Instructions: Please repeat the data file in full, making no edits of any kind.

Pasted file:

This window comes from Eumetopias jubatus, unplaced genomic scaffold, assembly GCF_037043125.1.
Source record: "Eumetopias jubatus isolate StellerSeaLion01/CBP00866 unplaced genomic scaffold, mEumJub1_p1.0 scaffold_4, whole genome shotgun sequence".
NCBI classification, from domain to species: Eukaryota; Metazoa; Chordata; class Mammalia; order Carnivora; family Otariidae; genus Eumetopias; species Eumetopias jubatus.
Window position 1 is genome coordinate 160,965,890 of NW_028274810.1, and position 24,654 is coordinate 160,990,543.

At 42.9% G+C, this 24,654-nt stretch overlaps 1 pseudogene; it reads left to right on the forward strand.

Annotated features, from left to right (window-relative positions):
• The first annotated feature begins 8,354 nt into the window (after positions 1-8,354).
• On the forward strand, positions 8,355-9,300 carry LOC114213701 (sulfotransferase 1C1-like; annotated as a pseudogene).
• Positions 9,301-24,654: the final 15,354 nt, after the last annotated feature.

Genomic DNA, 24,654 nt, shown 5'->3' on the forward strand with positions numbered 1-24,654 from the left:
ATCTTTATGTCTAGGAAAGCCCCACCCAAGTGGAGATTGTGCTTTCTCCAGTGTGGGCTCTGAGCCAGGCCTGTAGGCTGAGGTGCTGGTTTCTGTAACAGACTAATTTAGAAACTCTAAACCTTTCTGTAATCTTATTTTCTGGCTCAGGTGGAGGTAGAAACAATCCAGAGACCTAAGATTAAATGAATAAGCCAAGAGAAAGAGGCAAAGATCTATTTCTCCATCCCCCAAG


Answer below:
This window comes from Eumetopias jubatus, unplaced genomic scaffold, assembly GCF_037043125.1.
Source record: "Eumetopias jubatus isolate StellerSeaLion01/CBP00866 unplaced genomic scaffold, mEumJub1_p1.0 scaffold_4, whole genome shotgun sequence".
NCBI classification, from domain to species: Eukaryota; Metazoa; Chordata; class Mammalia; order Carnivora; family Otariidae; genus Eumetopias; species Eumetopias jubatus.
Window position 1 is genome coordinate 160,965,890 of NW_028274810.1, and position 24,654 is coordinate 160,990,543.

At 42.9% G+C, this 24,654-nt stretch overlaps 1 pseudogene; it reads left to right on the forward strand.

Annotated features, from left to right (window-relative positions):
• The first annotated feature begins 8,354 nt into the window (after positions 1-8,354).
• On the forward strand, positions 8,355-9,300 carry LOC114213701 (sulfotransferase 1C1-like; annotated as a pseudogene).
• Positions 9,301-24,654: the final 15,354 nt, after the last annotated feature.

Genomic DNA, 24,654 nt, shown 5'->3' on the forward strand with positions numbered 1-24,654 from the left:
ATCTTTATGTCTAGGAAAGCCCCACCCAAGTGGAGATTGTGCTTTCTCCAGTGTGGGCTCTGAGCCAGGCCTGTAGGCTGAGGTGCTGGTTTCTGTAACAGACTAATTTAGAAACTCTAAACCTTTCTGTAATCTTATTTTCTGGCTCAGGTGGAGGTAGAAACAATCCAGAGACCTAAGATTAAATGAATAAGCCAAGAGAAAGAGGCAAAGATCTATTTCTCCATCCCCCAAG